I have been in love. I like singing along to female jazz singers before going to sleep. I like closing the door to my room and creating a world for myself. I like German choral music. I like making lists. I had schnitzel for lunch today. I remember peoples' hands as well as I remember their faces. If I won the lottery, I would buy a grand concert harp and save the rest for trips.

I'm left-handed. The feeling I hate most is disappointment. Many things excite me. My latest fascination with music is Strauss's opera "Salome". I grew up in a Northern European capital but I have several places to call "home". I am afraid of knives. I have never eaten sushi. I'm a cat-person. Tomorrow, I have something in my calendar from 13 to 14 and from 18 to 22.

I'm good at remembering and bad at hiding how I feel. I don't want to be defined or categorised (although it's the only thing I’m doing in this post). I have been to all continents except Australia. Airplanes fascinate me. As a child I dreamed of being a tram-driver. I have been moved to tears by a film. I analyse my dreams. Actually, I analyse pretty much everything.

I care about what others think of me. I try to make people happy and like it when it works. My life now is completely different from my life three years ago. My life tomorrow will be different from my life yesterday. Most of the time, I feel lucky. On the street, I spread my arms and pretend I'm flying if I feel like it.

Who are you?

March 11, 2007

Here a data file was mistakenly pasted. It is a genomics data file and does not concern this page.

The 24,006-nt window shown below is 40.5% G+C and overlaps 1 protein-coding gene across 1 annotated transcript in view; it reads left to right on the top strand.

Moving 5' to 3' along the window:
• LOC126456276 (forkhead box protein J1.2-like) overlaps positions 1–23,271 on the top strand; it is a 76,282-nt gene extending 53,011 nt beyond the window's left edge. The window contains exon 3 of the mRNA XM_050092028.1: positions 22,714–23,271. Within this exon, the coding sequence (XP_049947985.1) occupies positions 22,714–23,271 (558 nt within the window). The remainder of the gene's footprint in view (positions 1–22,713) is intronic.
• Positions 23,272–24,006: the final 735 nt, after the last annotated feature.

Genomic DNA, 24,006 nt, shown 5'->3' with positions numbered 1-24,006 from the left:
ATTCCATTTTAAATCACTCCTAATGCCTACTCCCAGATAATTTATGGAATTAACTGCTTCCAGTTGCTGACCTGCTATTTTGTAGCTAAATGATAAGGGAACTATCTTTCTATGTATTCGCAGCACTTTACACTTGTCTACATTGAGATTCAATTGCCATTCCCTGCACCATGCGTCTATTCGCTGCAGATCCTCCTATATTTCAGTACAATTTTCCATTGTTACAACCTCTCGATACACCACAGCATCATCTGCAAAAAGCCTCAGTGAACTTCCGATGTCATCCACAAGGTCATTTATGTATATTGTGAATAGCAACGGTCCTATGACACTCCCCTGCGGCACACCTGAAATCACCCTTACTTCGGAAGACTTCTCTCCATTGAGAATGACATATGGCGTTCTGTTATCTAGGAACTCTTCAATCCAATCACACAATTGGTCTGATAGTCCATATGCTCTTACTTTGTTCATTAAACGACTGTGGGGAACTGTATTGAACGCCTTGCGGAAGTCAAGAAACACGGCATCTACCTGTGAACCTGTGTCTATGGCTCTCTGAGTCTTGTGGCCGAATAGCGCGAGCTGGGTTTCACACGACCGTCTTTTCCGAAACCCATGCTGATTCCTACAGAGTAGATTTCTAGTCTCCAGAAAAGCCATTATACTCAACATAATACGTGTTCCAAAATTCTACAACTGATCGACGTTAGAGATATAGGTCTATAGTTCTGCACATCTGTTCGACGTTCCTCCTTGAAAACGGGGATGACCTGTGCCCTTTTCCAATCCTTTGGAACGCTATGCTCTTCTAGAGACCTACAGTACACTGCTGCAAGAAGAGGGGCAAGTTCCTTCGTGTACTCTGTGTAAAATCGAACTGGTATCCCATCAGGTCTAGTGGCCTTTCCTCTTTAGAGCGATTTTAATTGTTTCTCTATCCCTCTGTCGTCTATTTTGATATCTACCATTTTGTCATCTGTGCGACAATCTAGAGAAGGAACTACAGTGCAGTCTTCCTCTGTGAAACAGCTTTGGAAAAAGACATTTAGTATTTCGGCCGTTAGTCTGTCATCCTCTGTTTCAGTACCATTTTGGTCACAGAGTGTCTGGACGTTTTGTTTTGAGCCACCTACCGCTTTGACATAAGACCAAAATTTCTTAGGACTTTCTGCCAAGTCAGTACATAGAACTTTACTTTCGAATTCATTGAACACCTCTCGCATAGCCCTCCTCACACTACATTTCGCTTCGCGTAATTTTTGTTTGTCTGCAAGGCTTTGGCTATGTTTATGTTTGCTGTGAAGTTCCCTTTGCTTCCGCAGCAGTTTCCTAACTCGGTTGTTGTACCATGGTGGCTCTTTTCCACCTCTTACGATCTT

I don't know why every time I fry eggs for breakfast our frying-pan looks like a carton of paint exploded in it afterwards. All in all though, kitchen-wise we are doing fine. It's much tidier than it used to be (and I am not saying this to deliberately annoy our former flatmates who are reading this from Bucharest) and the fridge seems more spacious than before (it's been declared hoard-free - nothing more than short-term shoppings allowed!). Okay, so I recently threw away a lump of bread that had gone green and grown a beard, but I'll admit that one was on me.

Romanian honey. Be prepared for scary side effects.
Today, I went to sit in the garden with my book. I got some good ideas for pictures to make from there - one can see three of our windows from there. Before that, I had tried to get some practising done but with the sun shining outside and temperatures reaching 20 degrees this seemed like a crime. Jorge and I went to sun-bathe on the Schlossberg and afterwards I decided to venture into Graz's Westside on the other side of the Mur and get some train tickets from the station. It was dark when I came back and, as usual, I got to dodge the drug-dealers in the Stadtpark.

Explanation: the tomatoes in Spar were on sale.
When I told my flatmates where I was going I was swamped with money and culinary wishlists - the Hauptbahnhof Spar is the only place open on Sundays. It's a horribly crowded and unpleasant place but I plunged in to find milk for Maria, raspberry yoghurt for me and toast for Thomas, who has a fever and is walking around the house frightening everyone with his ghost-like appearance. I considered locking him in today after he threatened to go for a run.

French bacteria are not the only thing spreading here - Petra had the flu earlier but now it has been passed on to her roommate Anna. The light-switch of our bathroom is stuck and we can't turn the light off. We should probably call a technician before our landlady accuses us of damaging the flat and refuses to pay us back our 400€ deposits. She's looking for an excuse for that anyway. Our ground-floor neighbours may be invisible, but their notices to the rest of the house are getting more aggressive. Every time I stop to read them I am seriously afraid of the door opening and an ugly hand reaching for my neck and pulling me in. Their door must be sound-proof and probably nobody would hear me scream.*